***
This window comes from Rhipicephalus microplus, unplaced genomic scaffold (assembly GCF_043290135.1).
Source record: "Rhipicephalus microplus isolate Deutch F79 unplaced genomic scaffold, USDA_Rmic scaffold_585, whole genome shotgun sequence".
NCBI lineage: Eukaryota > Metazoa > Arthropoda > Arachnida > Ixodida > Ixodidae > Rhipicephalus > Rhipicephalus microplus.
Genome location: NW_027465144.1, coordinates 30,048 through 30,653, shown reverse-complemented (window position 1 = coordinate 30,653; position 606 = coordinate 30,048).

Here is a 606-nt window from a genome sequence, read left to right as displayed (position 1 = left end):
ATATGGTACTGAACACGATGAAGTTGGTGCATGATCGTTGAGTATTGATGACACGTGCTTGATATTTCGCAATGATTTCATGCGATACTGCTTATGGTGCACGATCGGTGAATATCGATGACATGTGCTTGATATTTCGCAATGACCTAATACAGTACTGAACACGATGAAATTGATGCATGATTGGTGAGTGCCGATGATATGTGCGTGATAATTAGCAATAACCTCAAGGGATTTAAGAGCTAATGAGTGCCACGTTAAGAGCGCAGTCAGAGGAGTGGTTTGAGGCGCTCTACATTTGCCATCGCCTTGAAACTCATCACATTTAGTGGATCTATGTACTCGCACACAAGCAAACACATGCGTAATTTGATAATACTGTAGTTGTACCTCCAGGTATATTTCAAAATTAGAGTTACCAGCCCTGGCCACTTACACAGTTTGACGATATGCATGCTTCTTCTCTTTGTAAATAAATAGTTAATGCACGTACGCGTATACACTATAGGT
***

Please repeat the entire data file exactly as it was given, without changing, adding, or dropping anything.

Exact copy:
This window comes from Rhipicephalus microplus, unplaced genomic scaffold (assembly GCF_043290135.1).
Source record: "Rhipicephalus microplus isolate Deutch F79 unplaced genomic scaffold, USDA_Rmic scaffold_585, whole genome shotgun sequence".
NCBI lineage: Eukaryota > Metazoa > Arthropoda > Arachnida > Ixodida > Ixodidae > Rhipicephalus > Rhipicephalus microplus.
Genome location: NW_027465144.1, coordinates 30,048 through 30,653, shown reverse-complemented (window position 1 = coordinate 30,653; position 606 = coordinate 30,048).

Here is a 606-nt window from a genome sequence, read left to right as displayed (position 1 = left end):
ATATGGTACTGAACACGATGAAGTTGGTGCATGATCGTTGAGTATTGATGACACGTGCTTGATATTTCGCAATGATTTCATGCGATACTGCTTATGGTGCACGATCGGTGAATATCGATGACATGTGCTTGATATTTCGCAATGACCTAATACAGTACTGAACACGATGAAATTGATGCATGATTGGTGAGTGCCGATGATATGTGCGTGATAATTAGCAATAACCTCAAGGGATTTAAGAGCTAATGAGTGCCACGTTAAGAGCGCAGTCAGAGGAGTGGTTTGAGGCGCTCTACATTTGCCATCGCCTTGAAACTCATCACATTTAGTGGATCTATGTACTCGCACACAAGCAAACACATGCGTAATTTGATAATACTGTAGTTGTACCTCCAGGTATATTTCAAAATTAGAGTTACCAGCCCTGGCCACTTACACAGTTTGACGATATGCATGCTTCTTCTCTTTGTAAATAAATAGTTAATGCACGTACGCGTATACACTATAGGT